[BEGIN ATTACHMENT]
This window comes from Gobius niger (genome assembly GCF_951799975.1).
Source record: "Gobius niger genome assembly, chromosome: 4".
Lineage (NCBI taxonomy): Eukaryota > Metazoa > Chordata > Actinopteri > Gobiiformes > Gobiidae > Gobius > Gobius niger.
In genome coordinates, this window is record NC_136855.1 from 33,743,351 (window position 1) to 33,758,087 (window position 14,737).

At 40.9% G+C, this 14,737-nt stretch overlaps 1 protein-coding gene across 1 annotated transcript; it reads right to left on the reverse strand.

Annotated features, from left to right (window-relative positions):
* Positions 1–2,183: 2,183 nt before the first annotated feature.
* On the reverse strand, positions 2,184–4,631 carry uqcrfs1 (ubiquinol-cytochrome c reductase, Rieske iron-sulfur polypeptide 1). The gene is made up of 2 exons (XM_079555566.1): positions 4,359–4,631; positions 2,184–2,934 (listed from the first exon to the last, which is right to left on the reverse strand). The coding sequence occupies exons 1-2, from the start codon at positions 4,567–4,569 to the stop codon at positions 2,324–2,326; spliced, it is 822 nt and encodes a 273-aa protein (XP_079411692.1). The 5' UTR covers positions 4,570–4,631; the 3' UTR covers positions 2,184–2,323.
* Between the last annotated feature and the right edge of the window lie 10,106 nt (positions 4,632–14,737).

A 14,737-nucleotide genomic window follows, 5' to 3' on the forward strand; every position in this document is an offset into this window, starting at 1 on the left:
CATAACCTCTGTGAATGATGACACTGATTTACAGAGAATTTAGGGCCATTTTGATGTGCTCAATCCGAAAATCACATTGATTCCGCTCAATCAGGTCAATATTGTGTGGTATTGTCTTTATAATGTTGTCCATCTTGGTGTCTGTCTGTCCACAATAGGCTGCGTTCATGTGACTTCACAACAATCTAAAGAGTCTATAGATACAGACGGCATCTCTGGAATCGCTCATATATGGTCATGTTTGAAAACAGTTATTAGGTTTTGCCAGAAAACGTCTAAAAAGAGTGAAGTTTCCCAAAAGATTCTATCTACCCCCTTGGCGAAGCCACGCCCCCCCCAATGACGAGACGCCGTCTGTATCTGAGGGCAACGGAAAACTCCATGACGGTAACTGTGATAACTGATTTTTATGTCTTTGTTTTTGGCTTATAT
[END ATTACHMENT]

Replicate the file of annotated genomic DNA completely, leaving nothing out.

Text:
This window comes from Gobius niger (genome assembly GCF_951799975.1).
Source record: "Gobius niger genome assembly, chromosome: 4".
Lineage (NCBI taxonomy): Eukaryota > Metazoa > Chordata > Actinopteri > Gobiiformes > Gobiidae > Gobius > Gobius niger.
In genome coordinates, this window is record NC_136855.1 from 33,743,351 (window position 1) to 33,758,087 (window position 14,737).

At 40.9% G+C, this 14,737-nt stretch overlaps 1 protein-coding gene across 1 annotated transcript; it reads right to left on the reverse strand.

Annotated features, from left to right (window-relative positions):
* Positions 1–2,183: 2,183 nt before the first annotated feature.
* On the reverse strand, positions 2,184–4,631 carry uqcrfs1 (ubiquinol-cytochrome c reductase, Rieske iron-sulfur polypeptide 1). The gene is made up of 2 exons (XM_079555566.1): positions 4,359–4,631; positions 2,184–2,934 (listed from the first exon to the last, which is right to left on the reverse strand). The coding sequence occupies exons 1-2, from the start codon at positions 4,567–4,569 to the stop codon at positions 2,324–2,326; spliced, it is 822 nt and encodes a 273-aa protein (XP_079411692.1). The 5' UTR covers positions 4,570–4,631; the 3' UTR covers positions 2,184–2,323.
* Between the last annotated feature and the right edge of the window lie 10,106 nt (positions 4,632–14,737).

A 14,737-nucleotide genomic window follows, 5' to 3' on the forward strand; every position in this document is an offset into this window, starting at 1 on the left:
CATAACCTCTGTGAATGATGACACTGATTTACAGAGAATTTAGGGCCATTTTGATGTGCTCAATCCGAAAATCACATTGATTCCGCTCAATCAGGTCAATATTGTGTGGTATTGTCTTTATAATGTTGTCCATCTTGGTGTCTGTCTGTCCACAATAGGCTGCGTTCATGTGACTTCACAACAATCTAAAGAGTCTATAGATACAGACGGCATCTCTGGAATCGCTCATATATGGTCATGTTTGAAAACAGTTATTAGGTTTTGCCAGAAAACGTCTAAAAAGAGTGAAGTTTCCCAAAAGATTCTATCTACCCCCTTGGCGAAGCCACGCCCCCCCCAATGACGAGACGCCGTCTGTATCTGAGGGCAACGGAAAACTCCATGACGGTAACTGTGATAACTGATTTTTATGTCTTTGTTTTTGGCTTATAT